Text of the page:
In North America and Europe these trends are reflected in specification developments, which are now being introduced over lower and lower lubricant viscosity grades.
If we look at the viscosity trends in North America, although SAE 5W-30 still accounts for more than 50% of passenger car oil market we expect the volumes of SAE 5W-20 and 0W-xx to grow from about a 25% share to more than 40% in the next five years. In the heavy-duty market, which is currently dominated by SAE 15W-40 there is likely to be reasonable growth in SAE 10W-30 and some SAE 5W-30 volume as PC-11B comes into effect.
However, the picture is becoming even more complex. Not only are industry specifications calling for lower viscosities, but also an increasing number of OEMs, including Volkswagen, Ford, BMW and GM, are launching lower viscosity specifications with HTHSV as low as 2.9 to 2.6 mPa.s – a trend that is likely to be followed by others.
OEM requirements for full, mid and low sulphated ash phosphorus and sulphur (SAPS) levels across a broad range of viscosity grades mean we can expect lubricant testing and development costs to increase.
Although the movement to ultra-low viscosity is slower in the Middle East than in other regions, we are seeing a transition from thicker mono and multi grade mineral oils to thinner, part synthetic and synthetic multi grade formulations. And this move comes with its own set of challenges.
It is thought that consumers in the Middle East do not always follow their owner’s manual when it comes to oil change interval, which makes durability a key requirement. And, because a significant proportion of the vehicle fleet is made up of older vehicles, there are uncertainties about how to ensure these vehicles are adequately protected. There are clearly real concerns about the potential misapplication of new lower viscosity oils.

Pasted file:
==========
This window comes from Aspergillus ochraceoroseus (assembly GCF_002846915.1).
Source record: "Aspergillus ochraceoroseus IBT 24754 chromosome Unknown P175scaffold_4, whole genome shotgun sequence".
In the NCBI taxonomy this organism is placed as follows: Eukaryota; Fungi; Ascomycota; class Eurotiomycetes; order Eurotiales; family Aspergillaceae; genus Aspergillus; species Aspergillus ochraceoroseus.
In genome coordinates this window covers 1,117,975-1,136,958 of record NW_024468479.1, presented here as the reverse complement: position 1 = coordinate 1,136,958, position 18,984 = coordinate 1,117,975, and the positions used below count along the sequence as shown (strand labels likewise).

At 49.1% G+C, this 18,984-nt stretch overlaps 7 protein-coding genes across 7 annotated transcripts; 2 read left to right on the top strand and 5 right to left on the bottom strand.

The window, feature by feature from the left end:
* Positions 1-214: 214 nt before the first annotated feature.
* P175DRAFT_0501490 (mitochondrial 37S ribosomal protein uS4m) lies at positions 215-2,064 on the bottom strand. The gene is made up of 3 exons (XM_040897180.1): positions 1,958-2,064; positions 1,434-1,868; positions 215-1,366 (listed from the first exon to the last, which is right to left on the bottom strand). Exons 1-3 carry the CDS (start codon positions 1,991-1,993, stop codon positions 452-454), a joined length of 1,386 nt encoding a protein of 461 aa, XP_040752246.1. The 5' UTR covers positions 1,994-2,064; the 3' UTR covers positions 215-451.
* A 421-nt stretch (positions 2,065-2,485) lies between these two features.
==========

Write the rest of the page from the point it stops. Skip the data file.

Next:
The combination of a high quality base stock with appropriate additive technology would deliver fuel economy improvements while ensuring key performance characteristics are maintained. What is important here is that the benefits that the consumer values and understands are delivered along with sufficient guidance to ensure the most appropriate lubricant is selected.
In our view there are a number of opportunities that the use of high quality base stocks could create in the Middle East:
As fuel economy becomes an increasingly important lubricant characteristic it is essential that engine protection remains a top priority for lubricant developers so they continue to offer OEMs and end users the durability they require.
To meet industry requirements, while avoiding unnecessary complexity and cost, it is becoming increasingly important for industry stakeholders to collaborate early on in the development process.
The decision of whether to use higher quality base stocks in the Middle Eastern market really comes down to the balance between the risks and rewards. The benefits of fuel economy and superior performance on one hand need to be carefully evaluated against the higher development costs and potential for misapplication. Infineum looks forward to being part of industry discussions regarding this important topic.